Vargas-Puerta v. United States Department of Homeland Security et al, No. 1:2020cv05104 - Document 14 (N.D. Ga. 2021)

Court Description: OPINION AND ORDER denying 12 Motion for Clerks Entry of Default. No later than November 19, 2021, Plaintiff shall perfect service on Defendants in accordance with Federal Rule of Civil Procedure 4(i) and file proof of such service. Failure to do so may result in dismissal of this case for failure to prosecute. Signed by Judge Michael L. Brown on 10/4/2021. (dob)
Download PDF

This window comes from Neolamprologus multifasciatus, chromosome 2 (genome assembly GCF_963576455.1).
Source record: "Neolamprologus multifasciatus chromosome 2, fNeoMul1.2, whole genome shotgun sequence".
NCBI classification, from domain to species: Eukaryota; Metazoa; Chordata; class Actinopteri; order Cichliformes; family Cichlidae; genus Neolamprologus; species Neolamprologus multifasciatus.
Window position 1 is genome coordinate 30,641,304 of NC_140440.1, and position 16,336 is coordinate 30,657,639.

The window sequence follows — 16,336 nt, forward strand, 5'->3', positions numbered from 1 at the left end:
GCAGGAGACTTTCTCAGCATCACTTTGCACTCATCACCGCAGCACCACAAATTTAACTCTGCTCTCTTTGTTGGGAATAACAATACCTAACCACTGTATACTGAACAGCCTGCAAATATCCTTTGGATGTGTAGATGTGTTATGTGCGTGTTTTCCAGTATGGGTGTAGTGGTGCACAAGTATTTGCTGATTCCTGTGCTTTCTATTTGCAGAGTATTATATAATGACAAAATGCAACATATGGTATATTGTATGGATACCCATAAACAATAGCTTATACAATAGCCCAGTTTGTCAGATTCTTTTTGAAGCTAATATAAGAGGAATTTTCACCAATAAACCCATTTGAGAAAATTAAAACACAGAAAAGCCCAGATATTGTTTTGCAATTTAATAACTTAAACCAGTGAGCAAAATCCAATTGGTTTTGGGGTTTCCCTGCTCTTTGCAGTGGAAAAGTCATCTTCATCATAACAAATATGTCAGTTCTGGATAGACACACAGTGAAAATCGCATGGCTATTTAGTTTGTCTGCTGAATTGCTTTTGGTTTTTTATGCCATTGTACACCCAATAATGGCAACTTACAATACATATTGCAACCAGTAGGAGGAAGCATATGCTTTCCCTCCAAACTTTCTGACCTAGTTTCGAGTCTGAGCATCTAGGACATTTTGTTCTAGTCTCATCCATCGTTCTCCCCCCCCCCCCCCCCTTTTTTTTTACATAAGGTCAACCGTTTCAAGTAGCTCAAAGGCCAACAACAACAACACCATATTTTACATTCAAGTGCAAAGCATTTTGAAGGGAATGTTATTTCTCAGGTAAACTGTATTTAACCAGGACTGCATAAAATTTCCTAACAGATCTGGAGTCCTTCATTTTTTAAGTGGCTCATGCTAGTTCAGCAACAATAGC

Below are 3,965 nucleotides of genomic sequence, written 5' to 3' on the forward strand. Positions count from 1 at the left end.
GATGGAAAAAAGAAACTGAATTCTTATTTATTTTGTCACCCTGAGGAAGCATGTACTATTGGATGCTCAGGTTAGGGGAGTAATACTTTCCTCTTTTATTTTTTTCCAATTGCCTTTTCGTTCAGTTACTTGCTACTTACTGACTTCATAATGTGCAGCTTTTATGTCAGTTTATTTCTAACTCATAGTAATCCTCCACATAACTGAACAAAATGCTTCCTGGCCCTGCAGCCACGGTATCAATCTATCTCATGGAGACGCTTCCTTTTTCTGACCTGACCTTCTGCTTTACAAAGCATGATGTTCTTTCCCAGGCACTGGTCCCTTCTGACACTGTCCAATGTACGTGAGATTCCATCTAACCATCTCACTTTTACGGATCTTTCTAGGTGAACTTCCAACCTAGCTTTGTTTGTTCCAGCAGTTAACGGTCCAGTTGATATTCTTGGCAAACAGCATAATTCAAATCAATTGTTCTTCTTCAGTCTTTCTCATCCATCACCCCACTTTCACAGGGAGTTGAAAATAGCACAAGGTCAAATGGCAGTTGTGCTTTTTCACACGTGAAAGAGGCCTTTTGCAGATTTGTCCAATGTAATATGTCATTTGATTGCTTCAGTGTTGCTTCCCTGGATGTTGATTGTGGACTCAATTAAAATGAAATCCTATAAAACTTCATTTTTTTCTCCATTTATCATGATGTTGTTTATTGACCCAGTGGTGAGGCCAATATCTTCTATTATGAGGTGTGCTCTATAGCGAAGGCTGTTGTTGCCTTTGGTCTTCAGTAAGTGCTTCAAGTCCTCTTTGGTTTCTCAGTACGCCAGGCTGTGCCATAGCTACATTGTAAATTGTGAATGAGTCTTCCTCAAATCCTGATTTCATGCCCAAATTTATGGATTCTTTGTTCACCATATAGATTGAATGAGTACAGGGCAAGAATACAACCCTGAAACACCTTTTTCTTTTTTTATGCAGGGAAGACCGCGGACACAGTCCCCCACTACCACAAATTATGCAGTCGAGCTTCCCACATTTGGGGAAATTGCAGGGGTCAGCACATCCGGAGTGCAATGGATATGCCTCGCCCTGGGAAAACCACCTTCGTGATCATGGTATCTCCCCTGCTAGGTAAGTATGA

Vargas-Puerta v. United States Department of Homeland Security et al Doc. 14 IN THE UNITED STATES DISTRICT COURT FOR THE NORTHERN DISTRICT OF GEORGIA ATLANTA DIVISION Juan Vargas-Puerta, Plaintiff, Case No. 1:20-cv-5104-MLB v. United States Department of Homeland Security, et al., Defendants. ________________________________/ OPINION & ORDER This matter comes before the Court on Plaintiff Juan Vargas-Puerta’s motion for clerk’s entry of default. (Dkt. 12.) The Court denies the motion.1 In general, entry of default is within the purview of the clerk, as explicitly contemplated by Federal Rule of Civil Procedure 55(a). See Fed. R. Civ. P. 55(a) (directing the “clerk” to enter a default when a party “fail[s] to plead or otherwise defend, and that failure is shown by affidavit or otherwise”). That said, “courts and commentators alike have held that a court also may enter a party’s default.” See Wilson v. Kelly, No. 1:18CV-5014-AT, 2019 WL 5485126, at *1–2 (N.D. Ga. Apr. 10, 2019) (quoting FHL, Inc. v. Walker, No. 2:13 CV 555, 2016 WL 868225, at *2 (M.D. Ala. Mar. 7, 2016)); see also City of N.Y. v. Mickalis Pawn Shop, LLC, 645 F.3d 114, 128 (2d Cir. 2011) (“Although Rule 55(a) contemplates that entry of 1 Dockets.Justia.com I. Background On December 16, 2020, Plaintiff sued Defendants United States Department of Homeland Security (“DHS”); Chad Wolf, Secretary of DHS; United States Citizenship and Immigration Services (“USCIS”); Ken Cuccinelli, Director of USCIS; and Shineka Miller, Field Office Director of the USCIS Atlanta Field Office. (Dkt. 1.) On July 19, 2021, the Court entered an order, directing Plaintiff to file, on or before August 2, 2021, proof that service was properly made or why Plaintiff had been unable to serve Defendants. (Dkt. 11.) On July 29, 2021, Plaintiff moved for clerk’s entry of default. (Dkt. 12.) II. Standard of Review The Federal Rules of Civil Procedure provide for the entry of a clerk’s default if a defendant fails to timely respond to a complaint seeking affirmative relief. Fed. R. Civ. P. 55(a). If, however, the plaintiff default is a ministerial step to be performed by the clerk of court, . . . a district judge also possesses the inherent power to enter a default.”); Fisher v. Taylor, 1 F.R.D. 448, 448 (E.D. Tenn. 1940) (“[T]he court has [the] power to enter an order of default and Rule 55 is not a limitation thereof.”); 10A Wright & Miller, Federal Practice & Procedure § 2682 (4th ed. 2021) (“The fact that Rule 55(a) gives the clerk authority to enter a default is not a limitation on the power of the court to do so.”). 2 has failed to properly serve the defendant with process, then the plaintiff is not entitled to the entry of a default despite the defendant’s failure to timely respond. See Onpower, Inc. v. United Power Line Contractors, LLC, No. 2:15-cv-796-FtM-99MRM, 2016 WL 9049315, at *2 (M.D. Fla. Mar. 14, 2016) (“While Defendants have failed to file any documents in this case or otherwise defend this action as required by Rule 55(a), absent a showing by Plaintiffs that they properly effectuated service of process, an entry of default by the Clerk is not appropriate against Defendant . . . .” (internal citation omitted)); 10A Wright & Miller, Federal Practice & Procedure § 2682 (4th ed. 2020) (“Before a default can be entered, the court must have subject-matter jurisdiction and jurisdiction over the party against whom the judgment is sought, which also means that the party must have been effectively served with process.” (footnote omitted)). When seeking a default, the plaintiff bears the burden of establishing proper service of process. Onpower, 2016 WL 9049315, at *1. III. Discussion According to Plaintiff, electronic summons were issued on December 16, 2020, and he served paper copies of the complaint upon 3 Defendants via certified United States Postal Service (“USPS”) mail on January 4, 2021. (Dkt. 12 at 2–3.) As proof, Plaintiff attached (1) an automatic email reply from USCIS stating, among other things, “If this email contains a summons or a complaint against the [USCIS] or its personnel in their official capacity, you have sent your message to the correct mailbox and your message has been received”; (2) an automatic email reply from the Office of General Counsel for DHS providing the address for service of process; and (3) five USPS tracking numbers showing “delivered” on January 4th in “Washington, DC.” (See Dkt. 12-1.) Federal Rule of Civil Procedure 4(i)(2) governs service of process in cases in which a plaintiff sues a United States agency or a United States officer in his or her official capacity. In such cases, the plaintiff must (1) serve the United States and (2) “send a copy of the summons and of the complaint by registered or certified mail to the agency, corporation, officer, or employee” being sued. Fed. R. Civ. P. 4(i)(2). The Court finds Plaintiff failed to comply with either requirement. To serve the United States, a party must: (A)(i) deliver a copy of the summons and of the complaint to the United States attorney for the district where the action is 4 brought—or to an assistant United States attorney or clerical employee whom the United States attorney designates in a writing filed with the court clerk—or (ii) send a copy of each by registered or certified mail to the civil-process clerk at the United States attorney’s office; (B) send a copy of each by registered or certified mail to the Attorney General of the United States at Washington, D.C.; and (C) if the action challenges an order of a nonparty agency or officer of the United States, send a copy of each by registered or certified mail to the agency or officer. Fed. R. Civ. P. 4(i)(1). Nothing in the record indicates Plaintiff served the United States under Rule 4(i)(1), as required by Rule 4(i)(2). This alone is enough to deny Plaintiff’s motion. See McGinnis v. Atlanta VBA Reg’l Off., No. 1:18-CV-762-SCJ, 2018 WL 7075145, at *1 (N.D. Ga. Nov. 15, 2018) (denying motion for clerk’s entry of default where the plaintiff had not established that he served the United States). Plaintiff also did not comply with the second requirement of Rule 4(i)(2). Service by certified mail requires the addressee or his authorized agent to sign the return receipt. See Fuqua v. Turner, 996 F.3d 1140, 1155 (11th Cir. 2021) (“Certified mail is ‘mail for which the sender requests proof of delivery in the form of a receipt signed by the 5 addressee.’” (quoting Certified Mail, Black’s Law Dictionary (11th ed. 2019))); Republic of Sudan v. Harrison, 139 S. Ct. 1048, 1057 (2019) (same). Plaintiff claims to have mailed the documents by certified mail, but he did not provide return receipts—let alone ones with signatures. See Fuqua, 996 F.3d at 1155 (examining the return receipt, finding “no trace of a signature,” and concluding “that deficiency alone renders service inadequate”). And while there is tracking information in the record that states “Washington, DC” and “delivered,” there is nothing to show that the mail was addressed to Defendants. (Dkt. 12-1 at 4–8.) Plaintiff has thus failed to effect service of process. Without proof of proper service, the Court lacks jurisdiction over Defendants, and the requirement that Defendants respond to the complaint has not been triggered. McGinnis, 2018 WL 7075145, at *1 (explaining that the requirement that the defendant respond to the complaint is not triggered when the plaintiff fails to comply with Rule 4). Plaintiff’s motion is thus denied. See Barbosa v. Hum. Res. Off. DoDEA, No. 3:19-cv-1185-HESJRK, 2021 WL 2258332 (M.D. Fla. June 3, 2021) (denying motion for clerk’s entry of default due to improper service); David v. Ky. Child 6 Support Agency, No. 8:19-cv-2591-T-36JSS, 2021 WL 2404244 (M.D. Fla. Feb. 24, 2021) (same). IV. Conclusion The Court DENIES Plaintiff’s motion for clerk’s entry of default (Dkt. 12). No later than November 19, 2021, Plaintiff shall perfect service on Defendants in accordance with Federal Rule of Civil Procedure 4(i) and file proof of such service. Failure to do so may result in dismissal of this case for failure to prosecute. SO ORDERED this 4th day of October, 2021. (1 1 MICH"K E L L. B R O W N 7